Bristol set to be the next Smart City with new “open data”

The city of Bristol has many iconic landmarks and is one of the most developed areas in the west of England. Despite this, it has historically been overlooked when it comes to the latest technological innovations in the face of cities such as Cardiff, Birmingham, and of course, London

In recent years, the city made its mark not just nationally, but even internationally through winning the European Green Capital award. It’s an interesting award to win because if you live in the city – or have passed through it – you’ll know what a nightmare traffic and transport is.

However, a partnership between Bristol City Council and two bodies created by government to encourage excellence in their respective fields, the Future Cities Catapult and the Connected Digital Economy Catapult, means huge amounts of data about the city will be made “open” to the public so the city can be improved.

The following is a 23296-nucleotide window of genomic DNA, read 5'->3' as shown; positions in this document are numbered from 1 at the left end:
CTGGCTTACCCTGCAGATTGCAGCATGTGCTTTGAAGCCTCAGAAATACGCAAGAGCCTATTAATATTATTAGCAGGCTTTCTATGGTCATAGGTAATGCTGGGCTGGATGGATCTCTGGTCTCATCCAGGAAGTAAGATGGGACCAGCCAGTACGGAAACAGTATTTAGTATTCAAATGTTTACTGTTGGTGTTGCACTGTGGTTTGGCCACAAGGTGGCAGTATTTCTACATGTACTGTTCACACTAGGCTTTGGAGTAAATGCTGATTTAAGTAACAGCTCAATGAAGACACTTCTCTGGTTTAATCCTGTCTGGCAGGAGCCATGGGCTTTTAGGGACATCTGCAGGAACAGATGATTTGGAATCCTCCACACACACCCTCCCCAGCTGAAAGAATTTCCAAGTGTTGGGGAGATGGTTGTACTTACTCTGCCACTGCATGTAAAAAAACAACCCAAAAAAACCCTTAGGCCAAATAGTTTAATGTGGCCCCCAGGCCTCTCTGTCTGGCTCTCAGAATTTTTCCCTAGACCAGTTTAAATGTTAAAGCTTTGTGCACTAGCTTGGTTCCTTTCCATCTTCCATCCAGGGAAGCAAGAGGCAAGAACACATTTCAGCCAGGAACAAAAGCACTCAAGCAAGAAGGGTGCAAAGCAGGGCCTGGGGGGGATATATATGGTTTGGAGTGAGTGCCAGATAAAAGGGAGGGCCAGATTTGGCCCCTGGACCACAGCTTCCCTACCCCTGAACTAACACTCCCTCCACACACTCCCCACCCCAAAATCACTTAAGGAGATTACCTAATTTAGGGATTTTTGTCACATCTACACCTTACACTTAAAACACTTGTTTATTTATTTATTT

Around 100 different sets of data will be made available online in late summer which could be used by businesses and app developers to make the city more “smart” following the trends set by rival cities – most notably Santander.

In the Spanish city of Santander, thousands of sensors – as we reported previously – help alert residents to traffic jams, regulate the watering in city parks, and dim the street lamps. For public transport, you can even point your phone at the stop and get all information about upcoming schedules in real-time. It is an automated, living, breathing, technological marvel of a city and seen as a “testbed” for how all cities will be in the coming years. Bristol wants to be one of them sooner rather than later.

But despite making the city more efficient, it could in fact damage Bristol’s recognition as a Green Capital. As connectivity rises, so will the smart devices with it. A report by the International Energy Agency released on Wednesday highlighted that over $80 billion in power was spent unnecessarily in 2013 because of inefficiencies with the world’s 14 billion online electronic devices.

So take heed; if you want a Smart City, be smart with how it’s implemented.

How would you use data from a “Smart City” to improve yours? Let us know in the comments.

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